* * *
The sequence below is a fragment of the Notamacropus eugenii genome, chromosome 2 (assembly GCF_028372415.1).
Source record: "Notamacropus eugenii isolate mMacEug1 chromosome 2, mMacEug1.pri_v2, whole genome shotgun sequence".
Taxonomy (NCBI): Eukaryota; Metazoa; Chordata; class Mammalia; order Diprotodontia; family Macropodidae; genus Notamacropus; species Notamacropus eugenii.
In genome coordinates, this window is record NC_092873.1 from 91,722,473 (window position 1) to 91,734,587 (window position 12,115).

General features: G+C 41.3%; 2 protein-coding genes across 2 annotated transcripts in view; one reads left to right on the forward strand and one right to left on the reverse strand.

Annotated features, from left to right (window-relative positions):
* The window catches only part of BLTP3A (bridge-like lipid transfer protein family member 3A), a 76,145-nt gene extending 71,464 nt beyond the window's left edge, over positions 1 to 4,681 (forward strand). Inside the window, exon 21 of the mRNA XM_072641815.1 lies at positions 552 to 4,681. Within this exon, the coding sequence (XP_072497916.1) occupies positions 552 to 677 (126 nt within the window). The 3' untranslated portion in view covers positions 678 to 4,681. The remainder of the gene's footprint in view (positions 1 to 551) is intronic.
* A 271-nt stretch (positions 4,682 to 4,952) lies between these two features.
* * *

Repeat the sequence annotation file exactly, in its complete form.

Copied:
The sequence below is a fragment of the Notamacropus eugenii genome, chromosome 2 (assembly GCF_028372415.1).
Source record: "Notamacropus eugenii isolate mMacEug1 chromosome 2, mMacEug1.pri_v2, whole genome shotgun sequence".
Taxonomy (NCBI): Eukaryota; Metazoa; Chordata; class Mammalia; order Diprotodontia; family Macropodidae; genus Notamacropus; species Notamacropus eugenii.
In genome coordinates, this window is record NC_092873.1 from 91,722,473 (window position 1) to 91,734,587 (window position 12,115).

General features: G+C 41.3%; 2 protein-coding genes across 2 annotated transcripts in view; one reads left to right on the forward strand and one right to left on the reverse strand.

Annotated features, from left to right (window-relative positions):
* The window catches only part of BLTP3A (bridge-like lipid transfer protein family member 3A), a 76,145-nt gene extending 71,464 nt beyond the window's left edge, over positions 1 to 4,681 (forward strand). Inside the window, exon 21 of the mRNA XM_072641815.1 lies at positions 552 to 4,681. Within this exon, the coding sequence (XP_072497916.1) occupies positions 552 to 677 (126 nt within the window). The 3' untranslated portion in view covers positions 678 to 4,681. The remainder of the gene's footprint in view (positions 1 to 551) is intronic.
* A 271-nt stretch (positions 4,682 to 4,952) lies between these two features.